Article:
Chinese New Year Recipes: How to use Chinese five spice

13 February 2018 | Schwartz

2019's Chinese New Year begins on Friday 16 February, marking the commencement of the Year of the Pig. People born in these years are considered to be the most loyal friends around, so this is a great time to celebrate their companionship with a traditional meal. We’ll let you in on a secret too – no Chinese recipe is complete without the distinctive taste of five spice sweeping your senses to Asia, and if you’ve ever wondered how to get that authentic, layered flavour, our Chinese Five Spice does most of the hard work for you.

The strong notes of star anise and fennel seed are perfectly supported by warming cinnamon and cloves, allowing you to recreate your favourite takeaway dishes in a flash with the simple addition of a few extra ingredients. Invite your friends round to indulge together in this tasty Chinese New Year feast.

Five spice beef and noodles

Five spice beef and noodles

You don’t need much prep time to whip up this tasty Chinese New Year recipe. Stir frying steak is far quicker than cooking chicken, as beef is always best on the rare side – you don’t want to overcook a beautiful cut of this meat. Beef also has a much stronger natural flavour, so you can let its wonderful rich taste shine through by just adding a simple sauce made from aromatic Chinese Five Spice, soy sauce, honey and beef stock, as well as a good swig of nutty sesame oil.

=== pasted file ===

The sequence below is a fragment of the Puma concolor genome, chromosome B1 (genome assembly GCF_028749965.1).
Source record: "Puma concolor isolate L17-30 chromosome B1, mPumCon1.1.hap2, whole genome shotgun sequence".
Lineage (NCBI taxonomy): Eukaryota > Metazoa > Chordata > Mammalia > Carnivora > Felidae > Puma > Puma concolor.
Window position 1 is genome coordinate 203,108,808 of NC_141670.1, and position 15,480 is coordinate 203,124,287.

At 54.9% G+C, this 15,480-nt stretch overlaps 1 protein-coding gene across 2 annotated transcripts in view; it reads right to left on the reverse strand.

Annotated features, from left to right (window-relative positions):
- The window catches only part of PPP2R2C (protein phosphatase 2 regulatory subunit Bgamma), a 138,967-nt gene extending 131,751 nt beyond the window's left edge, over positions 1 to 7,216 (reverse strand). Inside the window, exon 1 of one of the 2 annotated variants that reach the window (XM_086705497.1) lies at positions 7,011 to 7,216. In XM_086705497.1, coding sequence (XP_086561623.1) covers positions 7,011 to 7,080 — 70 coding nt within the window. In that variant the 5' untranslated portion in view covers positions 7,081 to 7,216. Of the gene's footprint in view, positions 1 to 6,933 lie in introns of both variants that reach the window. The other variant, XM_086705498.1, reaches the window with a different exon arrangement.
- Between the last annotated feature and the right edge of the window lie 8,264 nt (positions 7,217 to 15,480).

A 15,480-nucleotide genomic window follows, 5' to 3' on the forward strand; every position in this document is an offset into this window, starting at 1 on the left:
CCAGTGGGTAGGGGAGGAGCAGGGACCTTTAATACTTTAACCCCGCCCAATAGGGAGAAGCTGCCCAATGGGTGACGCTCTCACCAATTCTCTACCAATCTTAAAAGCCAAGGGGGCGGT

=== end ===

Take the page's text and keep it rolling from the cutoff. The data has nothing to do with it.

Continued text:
Grilled sweet and sour pork tenderloin

Grilled sweet and sour pork tenderloin

Sweet and sour is one of the best combinations around and is a major part of Chinese cuisine: yin is sour, while yang is sweet. This pork tenderloin recipe is packed with flavour from Chinese Five Spice seasoning, as well as a hearty pinch of chilli flakes to pack some fiery heat. Grilling the pork tenderloin gives it a wonderfully crispy coating, which sits perfectly on a soft bed of refreshing red peppers and cabbage.

Pan-fried scallops with tamarind

Pan-fried scallops with tamarind

Did you know that scallops are thought to symbolise new opportunities in Chinese culture? Impress your guests and pass on this message of goodwill by cooking up these incredibly moreish scallops. They’re super quick and easy to make, and you only need a few ingredients. Chinese Five Spice does all the hard work for you in this gloriously sticky marinade, partnered with sweet-yet-sour tamarind paste.

Asian chicken dippers and ketchup

Asian chicken dippers and ketchup

Everyone loves fried chicken – and yes, you can make it suitable for a Chinese New Year banquet! When making the crunchy batter mix, just add garlic granules, Chinese Five Spice and salt to a bowl of flour to give it a tangy twist. You just can’t have chicken dippers without ketchup, of course, but your guests will be twice as impressed if you make your own. Spruce up a basic tomato sauce by adding fiery chili, zingy lime and garlic to the mix, and keep any leftovers in the fridge after.



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